JÄGEL: That’s a bit depressing, honestly, because I’m a much better artist than I am a business person right now, possibly always.
“I spend a fair amount of time in periphery, whether I’m drawing and painting, or whether I’m out in the world. Gestures interest me, like when somebody puts a hand near their face, I’m looking at it in my periphery or directly. I’m visualizing it.”
JENKINS: How does the business side effect or interact with your creativity?
JÄGEL: I’m always looking for the opportunity to get a grant, or do a residency, do something that is business related that is something that allows me to be an artist. Working in a print shop is great, and it’s one of these kinds of experiences that you have where you can feel like an artist, and to have professional experiences that make you feel like an artist is really an incredible privilege.
JENKINS: Is there any part of approaching creativity or any part of the creative process that’s difficult?
JÄGEL: Absolutely. I think creation or creating, for me, is inherently challenging, is inherently difficult and can be conflicted quite frequently. I think part of that is that I’m not satisfied. I’m striving. I’m striving as best I can. I think I strive better and more as an artist than I do as a business person.
JENKINS: Do you think that there’s any sort of relationship between being dissatisfied and creativity?
JÄGEL: Absolutely. I think there’s that aspect of striving, which is not being satisfied, which is certainly positive. It seems like it’s all kind of wrapped up together, the potential for positive and negative, a feeling of joy and a feeling of suffering. It’s all pretty well wrapped up together in a productive form.
“There’s an aspect of my practice that was optimized for allowing there to be sharp, left-hand turns in the process, sometimes right before the finish.”
JENKINS: In the creative process, have you ever hit a wall?
JÄGEL: Part of my answer to that is the experience that I’ve had of incorporating tangents and mistakes into my practice itself. There’s an aspect of my practice that was optimized for allowing there to be sharp, left-hand turns in the process, sometimes right before the finish. If you think about making art as a series of decisions, I like it when some of the biggest decisions happen toward the end. It has a great dramatic effect.
JENKINS: What do you want your legacy to be?
JÄGEL: Oh my. There’s the practical side. There’s the vanity side, the ego side. God bless it. I would love to be recognized in all kinds of different ways for being artistically important. I’m important artistically to me, and I have a relationship to a wider world, and that’s wonderful. That’s plenty. Doesn’t need to be anything more than that. The practical side, I don’t know. I just often think about how if I wasn’t chasing bills all the time, what I could do. What I want from recognition is a little more ease in the creative life of being an artist, because it’s not fucking easy.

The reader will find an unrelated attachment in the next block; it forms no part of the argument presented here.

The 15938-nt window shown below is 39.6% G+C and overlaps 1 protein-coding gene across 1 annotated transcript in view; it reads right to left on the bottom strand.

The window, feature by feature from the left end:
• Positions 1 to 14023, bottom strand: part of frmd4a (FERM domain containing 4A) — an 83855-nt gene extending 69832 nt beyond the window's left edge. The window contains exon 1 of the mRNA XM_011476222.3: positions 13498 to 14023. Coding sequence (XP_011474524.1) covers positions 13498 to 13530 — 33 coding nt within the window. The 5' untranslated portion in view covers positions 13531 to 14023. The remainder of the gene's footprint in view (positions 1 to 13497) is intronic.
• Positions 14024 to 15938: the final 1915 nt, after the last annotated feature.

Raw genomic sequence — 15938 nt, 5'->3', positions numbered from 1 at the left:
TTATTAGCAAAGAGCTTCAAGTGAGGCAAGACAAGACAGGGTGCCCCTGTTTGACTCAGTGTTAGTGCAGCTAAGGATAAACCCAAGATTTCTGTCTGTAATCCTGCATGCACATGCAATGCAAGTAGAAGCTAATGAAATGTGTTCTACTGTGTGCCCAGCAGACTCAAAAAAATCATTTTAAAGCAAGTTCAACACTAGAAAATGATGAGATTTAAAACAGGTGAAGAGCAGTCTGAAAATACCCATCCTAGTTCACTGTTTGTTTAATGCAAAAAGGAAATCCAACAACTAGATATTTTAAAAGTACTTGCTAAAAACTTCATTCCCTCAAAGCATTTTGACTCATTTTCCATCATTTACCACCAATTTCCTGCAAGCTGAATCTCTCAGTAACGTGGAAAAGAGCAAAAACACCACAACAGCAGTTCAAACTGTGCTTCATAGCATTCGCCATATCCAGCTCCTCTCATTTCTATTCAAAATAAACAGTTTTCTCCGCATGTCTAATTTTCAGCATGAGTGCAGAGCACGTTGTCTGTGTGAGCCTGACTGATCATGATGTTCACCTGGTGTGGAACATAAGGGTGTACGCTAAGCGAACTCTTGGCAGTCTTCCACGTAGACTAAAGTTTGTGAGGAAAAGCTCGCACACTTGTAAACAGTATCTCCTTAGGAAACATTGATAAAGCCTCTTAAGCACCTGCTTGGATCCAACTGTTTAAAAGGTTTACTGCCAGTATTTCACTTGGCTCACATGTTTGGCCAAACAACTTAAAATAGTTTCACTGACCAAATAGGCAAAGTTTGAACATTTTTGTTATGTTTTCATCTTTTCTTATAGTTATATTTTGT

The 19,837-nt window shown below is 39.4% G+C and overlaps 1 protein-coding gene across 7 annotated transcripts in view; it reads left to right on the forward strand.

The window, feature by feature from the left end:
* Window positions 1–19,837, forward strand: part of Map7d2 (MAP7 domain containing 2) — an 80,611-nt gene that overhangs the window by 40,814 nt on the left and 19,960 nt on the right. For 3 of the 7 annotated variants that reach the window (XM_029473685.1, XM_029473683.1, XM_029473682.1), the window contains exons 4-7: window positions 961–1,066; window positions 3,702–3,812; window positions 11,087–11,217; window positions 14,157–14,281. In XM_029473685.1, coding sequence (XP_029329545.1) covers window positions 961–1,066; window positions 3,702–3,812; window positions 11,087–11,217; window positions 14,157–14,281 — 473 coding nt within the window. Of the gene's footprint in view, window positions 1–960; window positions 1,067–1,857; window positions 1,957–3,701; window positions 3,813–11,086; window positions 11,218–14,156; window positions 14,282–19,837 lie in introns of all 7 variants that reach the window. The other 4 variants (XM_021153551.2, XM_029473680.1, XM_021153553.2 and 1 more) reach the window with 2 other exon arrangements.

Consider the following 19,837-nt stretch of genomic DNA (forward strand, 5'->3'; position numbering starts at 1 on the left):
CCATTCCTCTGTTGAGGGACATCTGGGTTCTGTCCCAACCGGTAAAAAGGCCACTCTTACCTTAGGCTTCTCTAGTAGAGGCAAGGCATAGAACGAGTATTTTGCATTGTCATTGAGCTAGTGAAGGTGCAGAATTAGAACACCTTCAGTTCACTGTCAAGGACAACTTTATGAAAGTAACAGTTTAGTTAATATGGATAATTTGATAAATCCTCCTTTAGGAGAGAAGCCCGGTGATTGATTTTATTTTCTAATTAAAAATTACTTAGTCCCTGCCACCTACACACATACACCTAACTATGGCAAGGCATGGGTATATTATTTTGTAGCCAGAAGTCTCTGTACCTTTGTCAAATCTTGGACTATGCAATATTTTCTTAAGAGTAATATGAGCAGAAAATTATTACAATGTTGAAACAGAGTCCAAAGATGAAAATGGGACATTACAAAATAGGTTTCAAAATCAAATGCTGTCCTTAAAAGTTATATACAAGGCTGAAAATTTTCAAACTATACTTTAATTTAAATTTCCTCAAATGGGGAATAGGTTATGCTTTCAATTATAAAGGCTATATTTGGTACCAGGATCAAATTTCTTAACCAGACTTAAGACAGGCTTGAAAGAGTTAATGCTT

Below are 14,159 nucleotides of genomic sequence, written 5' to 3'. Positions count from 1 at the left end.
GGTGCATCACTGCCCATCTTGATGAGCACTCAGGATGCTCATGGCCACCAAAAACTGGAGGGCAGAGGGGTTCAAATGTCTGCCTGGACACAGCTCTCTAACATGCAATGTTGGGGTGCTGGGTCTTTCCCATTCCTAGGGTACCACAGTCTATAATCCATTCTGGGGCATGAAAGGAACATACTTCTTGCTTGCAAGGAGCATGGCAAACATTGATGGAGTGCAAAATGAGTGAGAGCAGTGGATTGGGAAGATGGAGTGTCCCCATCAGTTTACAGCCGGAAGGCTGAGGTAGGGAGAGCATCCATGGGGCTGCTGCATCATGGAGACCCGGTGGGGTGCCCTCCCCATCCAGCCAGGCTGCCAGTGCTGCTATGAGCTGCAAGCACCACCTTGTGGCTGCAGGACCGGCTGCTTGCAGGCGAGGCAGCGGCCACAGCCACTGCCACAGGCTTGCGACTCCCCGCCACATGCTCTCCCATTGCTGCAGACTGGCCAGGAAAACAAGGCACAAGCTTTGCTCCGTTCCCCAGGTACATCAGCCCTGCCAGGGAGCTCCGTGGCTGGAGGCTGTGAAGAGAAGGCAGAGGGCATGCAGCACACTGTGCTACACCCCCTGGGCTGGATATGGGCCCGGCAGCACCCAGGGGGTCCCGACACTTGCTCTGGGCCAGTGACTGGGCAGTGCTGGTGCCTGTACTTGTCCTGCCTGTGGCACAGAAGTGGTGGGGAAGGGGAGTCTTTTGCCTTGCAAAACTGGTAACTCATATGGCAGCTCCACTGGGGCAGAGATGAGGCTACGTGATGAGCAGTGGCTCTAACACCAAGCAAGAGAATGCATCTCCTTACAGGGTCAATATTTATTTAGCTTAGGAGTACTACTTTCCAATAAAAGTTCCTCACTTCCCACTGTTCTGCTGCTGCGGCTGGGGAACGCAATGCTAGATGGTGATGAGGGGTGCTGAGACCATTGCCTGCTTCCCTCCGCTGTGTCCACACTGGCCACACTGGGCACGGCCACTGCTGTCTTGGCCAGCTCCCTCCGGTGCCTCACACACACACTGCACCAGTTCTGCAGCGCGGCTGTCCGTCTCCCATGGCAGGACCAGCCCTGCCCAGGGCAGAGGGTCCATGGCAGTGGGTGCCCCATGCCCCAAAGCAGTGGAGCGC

JENKINS: Do you have any advice for young artists or burgeoning artists?
When Pink elephants Fly, mural at Terminal 1, San Francisco International Airport ©2017
JENKINS: Anything that you could direct them toward or things to consider?
JÄGEL: In a sense, I obviously want to just encourage artists to not be reductive, to be stupid, and messy, and impulsive and to not make sense, to not fit into any kind of category that’s already set up of a professional artist, a successful artist, a conceptual artist, a painter, but to have this opportunity for creativity to be unshackled, to be unfettered. That’s kind of the most important part. I have seen all of these graduate students and so on where they’re in a school that’s asking them, “What are you about? What does this mean?” Those questions are for a rational brain. They’re for a pre-frontal cortex. That’s not the brain that works the best for me for making art. It’s not the brain that I like the most of the art that I admire. It’s confusing. I think it’s a complicated relationship for people to have.
There’s so much poison that’s out there, in terms of logistics of what it means to be successful. I can say I can see the importance in being unlimited or unfettered, entrepreneurially as well. That may be part of the destiny of the coming generations is that experience of creativity across studio lines into entrepreneurial lines, and having those two things be fluid and folding back on each other. I see people who seem to be like that. I admire them. I guess from a studio practice model point of view, if I admire them, I should start imitating them, because that would be a way to learn from them essentially. I think the thing about the marketplace is that it operates by … It has an ideology. I don’t think that that ideology is commensurate, or is the same, or is as important as the ideology of the studio. I’m inherently wary of the radio. I’m wary of the television. I’m wary of the computer. I’m the old dude who’s saying, “Goddamn etc., etc.”
THE PRACTICE OF CREATIVITY